Prevention of functional decline in older hospitalized patients: Nurses should play a key role in safe and adequate care
Article first published online: 23 AUG 2013
© 2013 Wiley Publishing Asia Pty Ltd
International Journal of Nursing Practice
Volume 20, Issue 1, pages 106–113, February 2014
How to Cite
Hoogerduijn, J. G., Grobbee, D. E. and Schuurmans, M. J. (2014), Prevention of functional decline in older hospitalized patients: Nurses should play a key role in safe and adequate care. International Journal of Nursing Practice, 20: 106–113. doi: 10.1111/ijn.12134
No conflict of interest.
- Issue published online: 28 FEB 2014
- Article first published online: 23 AUG 2013
- Manuscript Accepted: OCT 2012
- evidence-based nursing;
- prevention of functional decline.
This paper presents a discussion of knowledge and awareness regarding prevention of functional decline in older hospitalized patients.
Functional decline is experienced by 30–60% of the older hospitalized patients, resulting in decreased independence and other adverse health outcomes.
One literature study and four cohort studies (total n = 1628) were conducted to develop and validate an instrument to identify older hospitalized patients at risk for functional decline. An evidence-based best practice was developed to improve the quality of care for older patients.
This paper shows the relevance and the complexity of this problem and shows that patients at risk can be recognized by four simple questions.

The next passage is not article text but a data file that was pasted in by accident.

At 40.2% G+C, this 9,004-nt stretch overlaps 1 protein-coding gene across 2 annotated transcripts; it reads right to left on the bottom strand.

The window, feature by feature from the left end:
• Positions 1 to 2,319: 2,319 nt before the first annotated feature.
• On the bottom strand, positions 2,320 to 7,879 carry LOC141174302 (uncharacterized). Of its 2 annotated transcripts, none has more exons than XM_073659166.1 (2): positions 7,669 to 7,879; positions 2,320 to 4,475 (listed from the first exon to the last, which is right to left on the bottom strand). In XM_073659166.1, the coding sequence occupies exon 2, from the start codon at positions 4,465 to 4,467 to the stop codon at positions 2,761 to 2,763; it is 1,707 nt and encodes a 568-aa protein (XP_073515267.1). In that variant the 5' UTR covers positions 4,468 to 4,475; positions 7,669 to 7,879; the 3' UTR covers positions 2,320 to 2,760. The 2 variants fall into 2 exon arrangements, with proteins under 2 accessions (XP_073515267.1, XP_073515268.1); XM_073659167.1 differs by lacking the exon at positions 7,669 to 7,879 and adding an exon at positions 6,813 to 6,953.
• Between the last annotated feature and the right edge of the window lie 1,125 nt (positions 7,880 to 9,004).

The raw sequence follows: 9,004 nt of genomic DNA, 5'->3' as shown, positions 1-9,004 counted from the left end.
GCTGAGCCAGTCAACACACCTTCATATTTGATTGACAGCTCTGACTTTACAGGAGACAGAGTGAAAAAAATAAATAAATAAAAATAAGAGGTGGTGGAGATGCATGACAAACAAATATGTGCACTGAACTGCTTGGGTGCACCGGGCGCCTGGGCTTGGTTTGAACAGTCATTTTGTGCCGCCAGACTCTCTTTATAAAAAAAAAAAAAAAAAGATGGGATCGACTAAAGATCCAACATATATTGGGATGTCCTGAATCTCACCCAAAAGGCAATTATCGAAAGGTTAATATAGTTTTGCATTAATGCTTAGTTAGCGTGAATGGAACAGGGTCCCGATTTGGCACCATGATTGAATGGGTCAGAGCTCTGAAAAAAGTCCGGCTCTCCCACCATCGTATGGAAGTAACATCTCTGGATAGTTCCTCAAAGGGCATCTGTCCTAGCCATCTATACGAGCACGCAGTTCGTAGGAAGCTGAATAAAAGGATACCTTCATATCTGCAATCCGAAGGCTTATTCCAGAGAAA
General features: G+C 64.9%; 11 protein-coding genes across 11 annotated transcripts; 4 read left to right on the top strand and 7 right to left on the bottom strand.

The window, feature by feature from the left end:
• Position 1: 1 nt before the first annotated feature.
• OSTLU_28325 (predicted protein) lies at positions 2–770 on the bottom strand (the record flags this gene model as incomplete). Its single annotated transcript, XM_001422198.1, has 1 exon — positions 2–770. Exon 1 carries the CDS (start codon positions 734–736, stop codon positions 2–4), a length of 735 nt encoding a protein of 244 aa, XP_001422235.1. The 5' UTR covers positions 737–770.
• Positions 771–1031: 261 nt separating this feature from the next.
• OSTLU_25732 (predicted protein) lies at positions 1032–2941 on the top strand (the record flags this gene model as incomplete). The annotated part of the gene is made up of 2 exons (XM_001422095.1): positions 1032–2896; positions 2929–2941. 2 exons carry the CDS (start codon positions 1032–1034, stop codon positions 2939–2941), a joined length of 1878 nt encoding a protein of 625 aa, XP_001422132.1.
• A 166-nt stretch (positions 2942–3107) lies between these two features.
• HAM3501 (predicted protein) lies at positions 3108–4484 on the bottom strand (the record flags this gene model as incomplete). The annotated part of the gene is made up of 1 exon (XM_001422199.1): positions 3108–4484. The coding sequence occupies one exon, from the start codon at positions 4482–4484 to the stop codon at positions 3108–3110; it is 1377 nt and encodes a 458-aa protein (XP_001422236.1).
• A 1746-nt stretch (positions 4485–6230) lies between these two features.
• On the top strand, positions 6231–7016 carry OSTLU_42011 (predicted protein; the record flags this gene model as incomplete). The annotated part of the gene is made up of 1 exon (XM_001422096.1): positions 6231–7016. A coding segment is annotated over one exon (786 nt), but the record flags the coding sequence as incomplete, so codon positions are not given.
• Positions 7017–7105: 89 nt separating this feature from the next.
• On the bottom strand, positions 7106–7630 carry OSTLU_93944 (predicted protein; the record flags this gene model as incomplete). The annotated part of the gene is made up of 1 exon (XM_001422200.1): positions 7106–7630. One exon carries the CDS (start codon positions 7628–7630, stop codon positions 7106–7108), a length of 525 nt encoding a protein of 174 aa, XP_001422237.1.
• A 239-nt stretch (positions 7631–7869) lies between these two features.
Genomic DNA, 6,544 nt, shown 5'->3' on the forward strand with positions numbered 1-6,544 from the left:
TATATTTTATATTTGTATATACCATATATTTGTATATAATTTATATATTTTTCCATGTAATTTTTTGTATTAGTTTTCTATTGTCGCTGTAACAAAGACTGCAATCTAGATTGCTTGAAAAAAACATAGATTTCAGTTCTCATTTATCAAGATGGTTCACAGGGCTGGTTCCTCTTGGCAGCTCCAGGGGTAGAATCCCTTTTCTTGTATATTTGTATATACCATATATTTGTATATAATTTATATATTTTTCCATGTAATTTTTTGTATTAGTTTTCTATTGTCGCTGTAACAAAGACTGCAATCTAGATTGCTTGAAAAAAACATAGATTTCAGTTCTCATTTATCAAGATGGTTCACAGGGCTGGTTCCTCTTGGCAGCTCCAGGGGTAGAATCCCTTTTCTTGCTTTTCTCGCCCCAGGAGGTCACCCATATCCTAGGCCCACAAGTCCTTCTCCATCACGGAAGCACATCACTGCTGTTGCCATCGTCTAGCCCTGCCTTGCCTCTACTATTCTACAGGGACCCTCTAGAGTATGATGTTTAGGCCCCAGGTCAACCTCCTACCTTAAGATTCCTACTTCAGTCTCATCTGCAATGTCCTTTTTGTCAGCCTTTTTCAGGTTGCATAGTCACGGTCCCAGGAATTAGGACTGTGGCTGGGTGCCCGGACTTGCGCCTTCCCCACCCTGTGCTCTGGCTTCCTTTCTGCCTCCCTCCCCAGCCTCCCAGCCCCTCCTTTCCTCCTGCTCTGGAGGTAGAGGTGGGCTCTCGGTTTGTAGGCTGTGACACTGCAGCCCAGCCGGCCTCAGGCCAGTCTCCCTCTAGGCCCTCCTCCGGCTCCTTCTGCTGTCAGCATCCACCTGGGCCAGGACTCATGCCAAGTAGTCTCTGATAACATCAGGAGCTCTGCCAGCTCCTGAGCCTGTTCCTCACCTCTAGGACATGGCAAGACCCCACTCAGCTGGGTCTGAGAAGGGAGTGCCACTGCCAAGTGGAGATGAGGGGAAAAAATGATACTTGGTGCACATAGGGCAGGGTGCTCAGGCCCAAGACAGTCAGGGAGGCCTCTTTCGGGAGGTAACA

Due to their ability to observe and guide patients and their 24-h patient supervision, nurses should play a key role in strategies to prevent functional decline. Nurses should assess the geriatric needs in patients at risk and based on these initiate and coordinate multi-professional interventions. Given the growing number of older people in western society and the growing need for care, action to prevent functional decline cannot be withheld. Knowledge of the ageing process, implementation of an evidence-based programme and a multidisciplinary approach is a basic ingredient to prevent functional decline.
Mrs. Smit (79 years old) was admitted to the hospital with pneumonia. Using the ISAR-HP, she was identified as a patient at risk for functional decline. A comprehensive geriatric assessment was applied: a urinary tract infection was diagnosed causing incontinence and delirium, she showed malnutrition and was at high risk for falls as she showed mobility and visual problems. She was treated for the medical problems (pneumonia, urinary tract infection and delirium), she and her family were informed about the nature of the problems, measures were installed to prevent falling and she received extra food supplies. Before discharge, she was informed about the importance of good visual capacity and fall prevention actions and referred to an optometrist. When the time came to return home everything was organized, together with the family. She could stay independent in her home and did not decline in functional status.
Hospitalization is a risky event for older people, as 30–60% suffers a functional decline related to hospital admission resulting in increased dependency, decreased quality of life and autonomy, prolonged length of hospital stay, risk for nursing home admission and readmission, and increased need for professional health care at home. This also poses a major burden for families and informal caregivers.[1-10]